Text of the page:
Join us on our travels around Europe aboard our Dutch Tjalk Francoise

  • Jill Budd

    After 6 years aboard our Narrowboat Matilda Rose in the UK, we took the plunge and shipped her across to Europe. After 2 years in Europe we knew we didn't want to return to the UK so took the plunge and purchased a 1902 20 mtr Dutch Tjalk called Francoise and are now continuing our travels of the waterways of Europe in a buxom wench

  • April 2016
    M T W T F S S
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After 8 weeks and 3 days, consecutively, in Roanne we are in Melay

Posted by contentedsouls on 12/04/2016

25km, 3 locks and 4 1/2 hours

If I still have anyone who can be bothered to listen, after my recent tardiness in blogging, this is what’s been going on. Here’s inside MR; with new carpet from the galley back, side panels finished and wood work re-varnished and everything scrubbed up – shame she didn’t look like this when we lived there!

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Although we’ve worked as hard as we could – knowing I couldn’t leave until it was finished is the biggest carrot you can dangle on a stick for me – we were still able to socialise in the evenings; well, the evenings we could stay awake! We have had beef bourgignon borgo stew and chicken provençale with the Brits; curry with the Swiss; cheese fondue with the French and enjoyed a 70th birthday party.

We promised ourselves that we would leave on Friday 8th latest, but it was not to be. Somewhere in that last week we became a four boat family – fetching Francoise’ dinghy from the rented garage (both dinghy and garage came with our purchase) to paint the sides of MR. Watching G trying to get in and out of it was highly amusing!


Whilst balanced somewhat precariously to paint the bow – and trying frantically not to paint myself ‘into the corner’ – Daisy decided that she would come and help as there was enough space for her too; she was wrong and ended up in the dinghy which, to her good fortune, was in just the right spot to catch her!

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All improvements on MR came at the expense of poor Francoise as she increasingly became a dumping ground, ‘we can sort Francoise out as we go’ we told ourselves! Yep, that is supposed to be a wheelhouse!


Insult was added to injury when we watched NB The Puzzler make a break for it on Saturday (we had intended to leave long before them). They did a lap around the port before entering the lock and we all sounded our horns – I suspect the locals thought they’d just been married. This spurred me on to greater effort and I completed MRs polish in the one day and we booked the exit lock for 10.30 the next morning.

Before we could leave we had some boat juggling to do. We needed to get MR off of Francoise, get Francoise out and tied off somewhere, then get MR moored against the towpath wall and secured to be safely left. Added to my woes (as I was the one moving MR), the port Capitainerie had insisted we move our pair back a metre or 2 to let in a little 7 metre power boat with outboard squeeze in between us and the pair in front. MR is a little longer than Francoise too, which reduced my parking space even further! Just to add to the mix, it was a beautiful, sunny, Sunday morning so boaters and gongoozlers en masse were also in attendance; oh and, of course, the breeze had got up a bit and the stream was running too. Graham asked me if I felt confident to do it or would I rather swap boats in mid-stream!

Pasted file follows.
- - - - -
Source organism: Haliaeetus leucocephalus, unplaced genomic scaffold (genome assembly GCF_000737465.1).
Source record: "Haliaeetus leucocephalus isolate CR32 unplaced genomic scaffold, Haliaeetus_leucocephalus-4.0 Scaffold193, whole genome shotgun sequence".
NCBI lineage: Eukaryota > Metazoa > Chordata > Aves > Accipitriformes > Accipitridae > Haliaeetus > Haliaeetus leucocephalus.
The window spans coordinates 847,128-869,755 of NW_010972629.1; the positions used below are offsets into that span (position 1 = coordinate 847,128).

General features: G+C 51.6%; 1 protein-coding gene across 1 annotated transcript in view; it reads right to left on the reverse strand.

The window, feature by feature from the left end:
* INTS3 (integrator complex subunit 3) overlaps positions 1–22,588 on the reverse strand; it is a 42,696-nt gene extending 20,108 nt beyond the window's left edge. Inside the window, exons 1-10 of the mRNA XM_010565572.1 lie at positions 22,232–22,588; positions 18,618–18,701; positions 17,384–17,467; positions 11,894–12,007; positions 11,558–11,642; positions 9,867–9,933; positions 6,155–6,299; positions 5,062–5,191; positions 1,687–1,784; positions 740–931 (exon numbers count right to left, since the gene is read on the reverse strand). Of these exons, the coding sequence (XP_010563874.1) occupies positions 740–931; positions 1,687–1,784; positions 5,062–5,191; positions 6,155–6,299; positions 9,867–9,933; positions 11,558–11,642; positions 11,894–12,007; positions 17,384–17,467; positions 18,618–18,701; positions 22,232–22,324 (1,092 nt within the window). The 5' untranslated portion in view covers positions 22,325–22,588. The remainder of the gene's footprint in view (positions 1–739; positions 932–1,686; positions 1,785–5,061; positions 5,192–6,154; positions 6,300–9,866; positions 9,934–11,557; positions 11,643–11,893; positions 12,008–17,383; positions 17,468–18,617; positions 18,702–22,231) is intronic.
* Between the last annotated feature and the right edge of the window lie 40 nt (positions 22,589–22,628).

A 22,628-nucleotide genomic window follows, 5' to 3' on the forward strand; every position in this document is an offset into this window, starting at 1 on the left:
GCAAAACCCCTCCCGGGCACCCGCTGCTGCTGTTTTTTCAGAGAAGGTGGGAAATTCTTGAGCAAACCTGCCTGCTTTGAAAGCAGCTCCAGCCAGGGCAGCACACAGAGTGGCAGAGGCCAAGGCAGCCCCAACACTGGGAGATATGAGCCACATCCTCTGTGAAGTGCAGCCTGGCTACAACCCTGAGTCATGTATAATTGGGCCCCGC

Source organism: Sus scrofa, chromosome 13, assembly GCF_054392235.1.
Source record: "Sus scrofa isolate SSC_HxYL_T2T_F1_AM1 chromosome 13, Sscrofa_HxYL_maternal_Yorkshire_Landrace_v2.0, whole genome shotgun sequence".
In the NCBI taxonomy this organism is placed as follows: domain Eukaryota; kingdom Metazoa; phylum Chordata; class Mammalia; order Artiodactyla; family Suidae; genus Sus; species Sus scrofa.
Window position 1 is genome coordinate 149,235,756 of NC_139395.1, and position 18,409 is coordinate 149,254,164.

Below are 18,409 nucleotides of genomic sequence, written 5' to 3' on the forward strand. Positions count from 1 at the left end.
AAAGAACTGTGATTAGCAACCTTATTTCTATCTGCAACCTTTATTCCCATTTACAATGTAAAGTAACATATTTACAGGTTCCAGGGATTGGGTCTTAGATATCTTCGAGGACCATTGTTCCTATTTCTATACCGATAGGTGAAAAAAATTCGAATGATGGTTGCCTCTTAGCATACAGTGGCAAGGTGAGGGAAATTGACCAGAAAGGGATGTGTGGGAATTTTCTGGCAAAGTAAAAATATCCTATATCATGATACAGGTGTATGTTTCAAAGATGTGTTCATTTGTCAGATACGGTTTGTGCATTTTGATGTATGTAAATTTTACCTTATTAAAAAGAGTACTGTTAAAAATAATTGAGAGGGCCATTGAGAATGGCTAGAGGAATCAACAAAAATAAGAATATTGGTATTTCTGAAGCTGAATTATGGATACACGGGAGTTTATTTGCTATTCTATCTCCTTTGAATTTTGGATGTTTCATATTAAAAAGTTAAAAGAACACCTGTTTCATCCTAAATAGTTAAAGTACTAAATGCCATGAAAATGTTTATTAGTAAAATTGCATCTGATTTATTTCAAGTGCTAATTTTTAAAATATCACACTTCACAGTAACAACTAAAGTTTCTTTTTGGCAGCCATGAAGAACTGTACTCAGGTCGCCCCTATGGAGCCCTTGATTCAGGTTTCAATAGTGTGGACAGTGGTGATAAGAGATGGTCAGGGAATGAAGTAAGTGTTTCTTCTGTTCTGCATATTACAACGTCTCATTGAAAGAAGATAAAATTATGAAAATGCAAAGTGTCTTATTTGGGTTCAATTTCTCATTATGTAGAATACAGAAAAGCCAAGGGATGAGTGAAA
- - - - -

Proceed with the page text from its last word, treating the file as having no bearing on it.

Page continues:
In the first picture I’ve done a double twirl and am holding off whilst G gets Francoise out, turns and moors her alongside the two barges which were behind us (you can see the three in a row in the bottom picture). The second picture (I took from MR also) shows my view of where I need to moor – what view?!!!!!! I need to get round the front of Francoise and into the side with my nose pointing up that little boats outboard. The owners of the barge behind me were, of course, in attendance too.


As I got off of the back of MR a Frenchmen came over to give me a double thumbs up, which was lovely, and even Graham said I’d done a good job – I was so charged with adrenalin that it took me nearly an hour to ‘come down’ again (I used the energy to wash the desert dust off of poor, neglected Francoise as we travelled).

So I said my goodbyes to MR and walked up to the lock whilst Francoise and Lily Yang headed in convoy to the lock with, once again, the other boats sounding their horns. Cassandra on Lily Yang was single handing her for the first time and, at 11 metres, could fit into the locks with us so we could help her if she needed it.


There was a lot of getting on and off of the boat at the lock for kisses and cuddles as loads of people turned up to say goodbye and wish us well – pleased as I was to be on the move, we’ve made some good friends and I felt quite emotional. Needless to say we have, once again, reduced our home to Beverly Hilly Billie’s status with top boxes, dinghy, kayak, bbq and goodness knows what else on the roof – and that’s before we add solar panels.